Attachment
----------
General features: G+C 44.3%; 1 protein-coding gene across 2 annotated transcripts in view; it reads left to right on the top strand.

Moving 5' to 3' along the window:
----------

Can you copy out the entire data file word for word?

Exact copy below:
General features: G+C 44.3%; 1 protein-coding gene across 2 annotated transcripts in view; it reads left to right on the top strand.

Moving 5' to 3' along the window: